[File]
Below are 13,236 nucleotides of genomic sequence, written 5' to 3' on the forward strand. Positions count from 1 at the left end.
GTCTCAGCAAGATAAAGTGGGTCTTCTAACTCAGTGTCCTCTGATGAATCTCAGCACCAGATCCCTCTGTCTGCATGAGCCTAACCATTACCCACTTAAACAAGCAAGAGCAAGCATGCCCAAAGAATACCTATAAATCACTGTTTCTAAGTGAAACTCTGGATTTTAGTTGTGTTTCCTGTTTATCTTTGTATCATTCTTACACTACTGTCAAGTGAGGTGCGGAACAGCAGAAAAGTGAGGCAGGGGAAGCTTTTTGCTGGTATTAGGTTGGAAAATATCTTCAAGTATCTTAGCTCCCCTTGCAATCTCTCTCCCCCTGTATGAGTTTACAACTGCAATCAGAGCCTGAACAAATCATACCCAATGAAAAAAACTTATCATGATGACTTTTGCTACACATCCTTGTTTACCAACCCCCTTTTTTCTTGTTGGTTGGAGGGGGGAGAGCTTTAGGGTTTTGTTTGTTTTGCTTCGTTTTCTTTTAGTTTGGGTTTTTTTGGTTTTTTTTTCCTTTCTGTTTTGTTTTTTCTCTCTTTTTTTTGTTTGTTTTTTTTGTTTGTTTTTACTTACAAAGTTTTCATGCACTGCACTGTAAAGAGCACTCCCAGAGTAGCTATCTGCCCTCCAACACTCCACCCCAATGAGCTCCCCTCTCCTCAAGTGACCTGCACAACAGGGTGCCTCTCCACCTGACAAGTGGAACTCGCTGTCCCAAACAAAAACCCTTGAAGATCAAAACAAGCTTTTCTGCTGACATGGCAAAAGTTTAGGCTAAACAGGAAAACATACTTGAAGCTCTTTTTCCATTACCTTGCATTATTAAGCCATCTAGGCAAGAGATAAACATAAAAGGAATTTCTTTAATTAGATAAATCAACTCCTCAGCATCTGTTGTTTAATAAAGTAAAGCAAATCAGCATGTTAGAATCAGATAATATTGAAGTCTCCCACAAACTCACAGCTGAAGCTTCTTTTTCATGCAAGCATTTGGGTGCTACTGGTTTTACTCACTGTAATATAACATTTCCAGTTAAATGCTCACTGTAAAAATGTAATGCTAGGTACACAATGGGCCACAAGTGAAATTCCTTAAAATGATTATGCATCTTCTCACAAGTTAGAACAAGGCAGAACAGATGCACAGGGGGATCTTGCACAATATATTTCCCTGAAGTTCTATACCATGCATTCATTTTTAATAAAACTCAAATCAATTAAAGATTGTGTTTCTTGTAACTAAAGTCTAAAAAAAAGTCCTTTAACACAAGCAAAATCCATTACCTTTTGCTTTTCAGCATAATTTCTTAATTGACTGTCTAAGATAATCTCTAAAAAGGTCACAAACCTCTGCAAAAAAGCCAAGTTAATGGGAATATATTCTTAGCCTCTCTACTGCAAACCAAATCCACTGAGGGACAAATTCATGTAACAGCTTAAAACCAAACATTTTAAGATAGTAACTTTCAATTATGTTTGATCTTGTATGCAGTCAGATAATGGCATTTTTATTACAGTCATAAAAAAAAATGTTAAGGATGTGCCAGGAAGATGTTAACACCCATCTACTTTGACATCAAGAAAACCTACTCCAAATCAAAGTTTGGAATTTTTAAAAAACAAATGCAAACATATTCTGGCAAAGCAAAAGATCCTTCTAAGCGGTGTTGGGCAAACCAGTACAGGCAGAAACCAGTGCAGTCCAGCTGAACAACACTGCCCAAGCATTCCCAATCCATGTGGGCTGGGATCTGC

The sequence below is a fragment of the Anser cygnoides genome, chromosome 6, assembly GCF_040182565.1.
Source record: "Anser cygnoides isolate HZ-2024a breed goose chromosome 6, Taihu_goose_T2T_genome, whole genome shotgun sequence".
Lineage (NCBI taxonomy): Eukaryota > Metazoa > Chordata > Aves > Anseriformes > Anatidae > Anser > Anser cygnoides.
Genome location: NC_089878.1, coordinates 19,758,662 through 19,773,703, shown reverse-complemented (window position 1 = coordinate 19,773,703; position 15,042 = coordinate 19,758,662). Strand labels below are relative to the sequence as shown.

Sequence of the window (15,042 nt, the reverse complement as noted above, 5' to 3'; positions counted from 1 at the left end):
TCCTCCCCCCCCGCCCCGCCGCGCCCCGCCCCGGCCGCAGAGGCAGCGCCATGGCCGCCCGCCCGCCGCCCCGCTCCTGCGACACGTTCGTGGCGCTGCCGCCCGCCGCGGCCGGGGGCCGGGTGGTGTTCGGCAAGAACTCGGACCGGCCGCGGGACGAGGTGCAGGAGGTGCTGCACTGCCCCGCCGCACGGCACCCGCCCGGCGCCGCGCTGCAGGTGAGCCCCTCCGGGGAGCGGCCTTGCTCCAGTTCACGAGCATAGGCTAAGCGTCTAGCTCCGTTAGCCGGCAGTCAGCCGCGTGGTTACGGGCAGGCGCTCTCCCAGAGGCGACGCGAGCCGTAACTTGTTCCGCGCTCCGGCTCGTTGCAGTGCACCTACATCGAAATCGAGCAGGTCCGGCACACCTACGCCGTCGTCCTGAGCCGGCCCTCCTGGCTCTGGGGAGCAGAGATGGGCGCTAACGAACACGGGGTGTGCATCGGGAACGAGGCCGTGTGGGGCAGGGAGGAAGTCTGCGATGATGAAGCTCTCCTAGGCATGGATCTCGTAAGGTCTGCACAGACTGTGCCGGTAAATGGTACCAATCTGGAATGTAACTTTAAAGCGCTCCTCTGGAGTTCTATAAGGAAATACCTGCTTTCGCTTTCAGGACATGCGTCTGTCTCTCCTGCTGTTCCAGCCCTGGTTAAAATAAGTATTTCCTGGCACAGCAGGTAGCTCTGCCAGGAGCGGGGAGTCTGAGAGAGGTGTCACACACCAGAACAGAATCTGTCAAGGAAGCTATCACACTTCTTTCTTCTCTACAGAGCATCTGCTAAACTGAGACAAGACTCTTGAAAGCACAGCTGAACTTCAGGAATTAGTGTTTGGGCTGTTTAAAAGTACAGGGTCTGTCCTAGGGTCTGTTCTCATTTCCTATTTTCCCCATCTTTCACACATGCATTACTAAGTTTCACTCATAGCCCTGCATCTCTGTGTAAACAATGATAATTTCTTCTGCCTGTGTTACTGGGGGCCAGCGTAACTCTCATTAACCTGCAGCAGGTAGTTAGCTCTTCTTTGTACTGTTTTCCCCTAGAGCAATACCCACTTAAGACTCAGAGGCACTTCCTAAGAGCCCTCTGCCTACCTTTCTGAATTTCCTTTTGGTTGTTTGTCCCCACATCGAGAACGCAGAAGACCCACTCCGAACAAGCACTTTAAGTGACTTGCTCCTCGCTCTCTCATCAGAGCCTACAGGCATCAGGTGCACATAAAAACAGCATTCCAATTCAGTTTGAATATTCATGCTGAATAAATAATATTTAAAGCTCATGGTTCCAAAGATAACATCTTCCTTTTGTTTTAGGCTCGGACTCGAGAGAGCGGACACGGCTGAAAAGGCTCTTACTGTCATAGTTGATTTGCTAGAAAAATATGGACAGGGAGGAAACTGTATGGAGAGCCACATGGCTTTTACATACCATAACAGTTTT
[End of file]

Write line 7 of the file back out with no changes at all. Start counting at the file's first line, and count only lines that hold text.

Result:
Sequence of the window (15,042 nt, the reverse complement as noted above, 5' to 3'; positions counted from 1 at the left end):